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      • Thanks. I’ll definitely do the side quests at some point, but I’d rather stick to the main quest for now instead of worrying about finding missing frying pans 😉

        Liked by 1 person

      • Haha yeah, at points I also gave up side quests because I was so interested in the main story. I take it by your profile photo you’re excited about No Man’s Sky?

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      • I am indeed 🙂 Not the sort of game I would normally play, but HelloGames have been so vague about what NMS actually is, I can’t help but be intrigued.

        Liked by 1 person

  14. I loved Fallout 3 and New Vegas (to a lesser extent, but still really enjoyed it).

    Fallout 4 I had two major gripes with: the lack of ways to solve problems that didn’t end in a firefight and the fact that character builds didn’t matter if you play long enough.

    I was super excited for this game, but at about the 25 hour mark (which is nothing in the grand scheme of a Fallout game), I felt I was playing out of a sense of obligation because I wanted to like it. Like you said, it started to feel like work. So I just stopped playing,

    I’m glad that it’s been as successful as it has because maybe the next game can afford to take a step back toward the formula 3 and New Vegas established, but my fear is that with 4 doing as well as it has, this is the new formula going forward.

    Liked by 1 person

  15. I never bothered with the movies 2001… I read the books, so the drudgery was amplified. It wasn’t any more interesting than what you described. Your comments made me laugh.

    Liked by 1 person

  16. I must admit I am hooked on this game but only to watch others, for them to make it there own with this game I am sure I could not do that. For me a lot of the quests are the daily grind like back in the day I played WoW. Yuk, good game gone bad where at one point all the quest felt the same collect 20 of this for 1g etc. Good review 🙂

    Liked by 1 person

  17. I respect your pov. It’s not for everyone. I loved every flout game. This was by far the best. One of the best games ever made. You do have a staggering amount of quests and exploration. It’s not story driven, but the compelling ability to rebuild a fallen world, to make it better is the driving force. If you love to explore and to collect. This is for you x 1000. If you want a story driven game that had depth, maybe fallout 4 is not what your looking for .

    Liked by 2 people

  18. That’s how I felt about Witcher 3. I just could not get into it. I was wandering around trying to find things to do to go up a level just to do a side quest . I just could not stick with it and wasted $60 on it. The reviews were so great I was looking forward to it

    Liked by 1 person

  19. I did enjoy this post a lot, and before I read it, I didn’t really think about how long it takes to accomodish anything in Fallout. BUT I do love the game and the main reason I enjoy it is because of the creative element of being able to build, decorate, and establish the shelters. As a woman gamer, I think the parts of my personality that I get partially from being a woman, do affect my gaming- I tend to be drawn to ceafting, gathering, decorating, and to all things shelter related. So I enjoy that I can go out, clear and area, take all the loot, and go break it down to add to my supply lines. To be fair, I’m still fairly new to open world games, and I absolutely LOVE being able to wander around and explore.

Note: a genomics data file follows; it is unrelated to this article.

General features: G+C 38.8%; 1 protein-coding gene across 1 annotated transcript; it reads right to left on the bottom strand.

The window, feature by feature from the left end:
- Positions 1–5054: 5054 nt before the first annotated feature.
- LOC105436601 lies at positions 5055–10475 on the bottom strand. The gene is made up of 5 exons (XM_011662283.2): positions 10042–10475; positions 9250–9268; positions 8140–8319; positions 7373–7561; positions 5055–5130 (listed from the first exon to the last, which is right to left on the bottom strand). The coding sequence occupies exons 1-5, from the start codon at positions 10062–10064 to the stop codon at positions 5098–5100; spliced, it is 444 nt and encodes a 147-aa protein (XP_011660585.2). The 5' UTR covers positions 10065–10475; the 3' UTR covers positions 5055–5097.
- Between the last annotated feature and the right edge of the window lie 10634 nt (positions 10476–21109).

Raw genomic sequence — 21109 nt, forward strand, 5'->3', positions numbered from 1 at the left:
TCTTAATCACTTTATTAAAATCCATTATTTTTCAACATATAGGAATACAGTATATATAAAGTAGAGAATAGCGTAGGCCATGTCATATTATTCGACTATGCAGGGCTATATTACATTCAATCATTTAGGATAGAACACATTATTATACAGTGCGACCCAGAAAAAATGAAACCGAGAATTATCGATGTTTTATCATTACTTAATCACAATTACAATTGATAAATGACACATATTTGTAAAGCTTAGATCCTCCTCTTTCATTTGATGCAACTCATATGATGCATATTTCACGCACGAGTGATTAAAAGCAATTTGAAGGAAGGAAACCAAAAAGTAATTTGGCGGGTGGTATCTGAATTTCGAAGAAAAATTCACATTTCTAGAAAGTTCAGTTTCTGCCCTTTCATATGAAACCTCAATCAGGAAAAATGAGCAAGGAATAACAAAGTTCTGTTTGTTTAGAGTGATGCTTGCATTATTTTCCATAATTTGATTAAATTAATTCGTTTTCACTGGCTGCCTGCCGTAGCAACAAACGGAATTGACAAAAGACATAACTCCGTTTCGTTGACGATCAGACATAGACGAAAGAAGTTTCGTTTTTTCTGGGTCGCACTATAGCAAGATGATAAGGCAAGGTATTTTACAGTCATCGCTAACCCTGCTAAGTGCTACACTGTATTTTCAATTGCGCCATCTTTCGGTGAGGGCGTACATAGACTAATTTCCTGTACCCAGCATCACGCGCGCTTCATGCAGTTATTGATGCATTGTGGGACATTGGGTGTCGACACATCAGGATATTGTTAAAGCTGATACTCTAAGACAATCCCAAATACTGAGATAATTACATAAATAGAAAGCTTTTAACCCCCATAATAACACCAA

Liked by 1 person

    • That’s awesome that you’ve seemed to find a niche gaming that really suits you. And I’m glad there are games out there for that. Diversity in gameplay types only makes gaming stronger even though I’d rather shove a thumbtack in my eye than play some of them. I wonder, do you play Minecraft at all?

      Liked by 1 person

      • My husband and I played that when we were trying to find games to play together. We got really into it for a little while and read articles and even bought a book or two lol but I find it too boring. If I was an engineer, I’d probably have a lot more fun playing. Minecraft did make me realize my women tendencies because Greg would mine and I would craft, farm, decorate, and cook haha. I’m really alot more drawn to games that have beautiful graphics because I feel like I’m walking through art and I appreciate it a lot more. The pixel style art is cool to look at but I don’t enjoy it as much as ESO or Fallout. I feel like I’m re-writing my latest blog post on here haha.

        Liked by 2 people

      • I’m actually not sure what either of those games are, I pretty much only know about the games my husband buys or finds that he thinks we will both be interested in. But I think I would still appreciate it if it wasn’t super realistic. I’m eagerly waiting for No Man’s Sky to come out. I love the exploration aspect of games too. As a side note, I’m getting really into The Division right now and it’s catching me off guard because I thought that I wouldn’t like it in the begining. I was pretty much just giving it a chance at first but now I’m enjoying it a lot and I’m really trying to figure out why. It’s hurting my brain trying to figure out why I like it.

        Liked by 1 person